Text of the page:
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and traffickers will continue to exploit them. not all of the people who are making this crossing will be going to have asylum in this country? that is probably true, but no one will know until they are brought into accessible asylum procedures with adequate support for their housing and welfare needs, and don't forget these people have been abandoned for months, if not years, in france, and also they have probably been on extremely dangerous journeys, right across places like libya as well as europe where they have met with brutal treatment from officials as well as private gangs, whether it is slavery, rape, torture... and they are carrying those traumas. until there is a direct response to people's urgent needs, i'm afraid people will continue to take these risks. why is it not up to the french to stop these people leaving continental europe? let's be frank, it is up to
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the french to provide the asylum access to people on their territory but at the same time it is no good the uk looking away and pretending that it the uk looking away and pretending thatitis the uk looking away and pretending that it is none of its responsibility, because france consistently receives twice the number of refugees and twice the number of refugees and twice the number of refugees and twice the number of asylum claims as the uk and the fact is that globally speaking the position is even worse because europe does not receive the sort of numbers of claims and people seeking asylum as other places around the world, much less poorer. so unless people are going to share responsibility several people will find themselves falling outside systems and being brutalised often by local administrators and police forces and forced to journey on in desperate search of somewhere safe. steve from amnesty, thanks for joining us. the emergency services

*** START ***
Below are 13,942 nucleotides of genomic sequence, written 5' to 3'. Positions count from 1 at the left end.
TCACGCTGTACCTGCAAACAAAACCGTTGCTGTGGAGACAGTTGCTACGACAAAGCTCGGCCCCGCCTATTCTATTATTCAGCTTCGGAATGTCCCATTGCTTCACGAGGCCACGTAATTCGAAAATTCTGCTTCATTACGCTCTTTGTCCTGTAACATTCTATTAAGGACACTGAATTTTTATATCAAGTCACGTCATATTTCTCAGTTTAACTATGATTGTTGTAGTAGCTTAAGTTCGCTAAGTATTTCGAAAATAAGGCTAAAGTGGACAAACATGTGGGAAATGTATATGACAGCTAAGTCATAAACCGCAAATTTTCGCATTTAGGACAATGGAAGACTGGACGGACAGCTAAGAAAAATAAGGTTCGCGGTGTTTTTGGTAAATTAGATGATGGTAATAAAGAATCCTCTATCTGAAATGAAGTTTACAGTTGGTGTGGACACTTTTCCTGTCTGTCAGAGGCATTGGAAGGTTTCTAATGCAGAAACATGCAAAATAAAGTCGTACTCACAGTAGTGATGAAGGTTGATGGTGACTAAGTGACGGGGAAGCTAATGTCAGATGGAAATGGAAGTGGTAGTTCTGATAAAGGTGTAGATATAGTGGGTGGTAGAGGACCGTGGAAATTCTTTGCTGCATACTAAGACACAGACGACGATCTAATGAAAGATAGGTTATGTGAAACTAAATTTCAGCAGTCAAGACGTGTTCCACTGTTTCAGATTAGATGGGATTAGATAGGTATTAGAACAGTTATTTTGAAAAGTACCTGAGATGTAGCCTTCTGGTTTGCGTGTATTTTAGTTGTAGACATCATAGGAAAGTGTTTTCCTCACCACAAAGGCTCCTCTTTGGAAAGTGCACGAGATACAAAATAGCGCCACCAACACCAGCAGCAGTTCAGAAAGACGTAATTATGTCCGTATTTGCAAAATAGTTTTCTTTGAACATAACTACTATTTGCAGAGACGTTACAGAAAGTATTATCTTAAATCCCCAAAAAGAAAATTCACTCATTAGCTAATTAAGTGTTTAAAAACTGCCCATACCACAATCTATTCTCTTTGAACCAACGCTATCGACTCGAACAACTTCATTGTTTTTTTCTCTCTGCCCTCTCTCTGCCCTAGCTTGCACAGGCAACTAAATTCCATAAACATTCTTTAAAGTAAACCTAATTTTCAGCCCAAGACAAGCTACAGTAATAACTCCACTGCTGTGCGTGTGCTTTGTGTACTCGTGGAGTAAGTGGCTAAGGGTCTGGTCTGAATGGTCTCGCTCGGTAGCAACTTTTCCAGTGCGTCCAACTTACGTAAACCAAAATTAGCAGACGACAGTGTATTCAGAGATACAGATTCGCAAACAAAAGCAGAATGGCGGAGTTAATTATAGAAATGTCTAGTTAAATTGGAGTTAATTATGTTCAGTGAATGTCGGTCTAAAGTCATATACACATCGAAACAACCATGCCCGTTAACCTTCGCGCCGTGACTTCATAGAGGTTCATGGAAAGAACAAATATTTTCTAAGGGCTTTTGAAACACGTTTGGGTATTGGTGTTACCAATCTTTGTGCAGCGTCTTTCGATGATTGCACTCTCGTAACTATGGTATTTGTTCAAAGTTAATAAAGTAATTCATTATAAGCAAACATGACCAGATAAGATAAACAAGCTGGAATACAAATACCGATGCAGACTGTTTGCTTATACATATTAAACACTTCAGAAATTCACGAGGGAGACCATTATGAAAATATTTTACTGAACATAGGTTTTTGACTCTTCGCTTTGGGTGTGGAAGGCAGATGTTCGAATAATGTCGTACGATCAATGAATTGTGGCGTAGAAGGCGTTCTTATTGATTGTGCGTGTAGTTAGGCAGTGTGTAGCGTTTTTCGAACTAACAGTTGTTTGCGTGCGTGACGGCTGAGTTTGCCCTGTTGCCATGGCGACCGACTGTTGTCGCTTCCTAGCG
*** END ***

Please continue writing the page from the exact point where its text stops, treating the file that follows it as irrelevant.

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are at the scene of an accident in the borders area of scotland where it's been reported that a minibus carrying 20 people has overturned. police were called to the a—6089 between carfraemill and gordon, near lauder, at 10:50 and officers said the road was closed in both directions. the department for transport has spent more than £100 million on extra capacity on ferries, to ensure the delivery of critical goods in the event of a no—deal brexit. the ships have been chartered to ease congestion at dover, and allow more lorries through other ports. the department for transport described the move as "a small but importa nt" element of its no—deal planning. our business correspondent joe miller is in portsmouth and speaking to us a little earlier he explained how the boats would be utilised in the event of a no deal brexit. well, they will be used for the sort of thing the government has been warning will happen in the case of a no—deal brexit. and that is, the delay of critical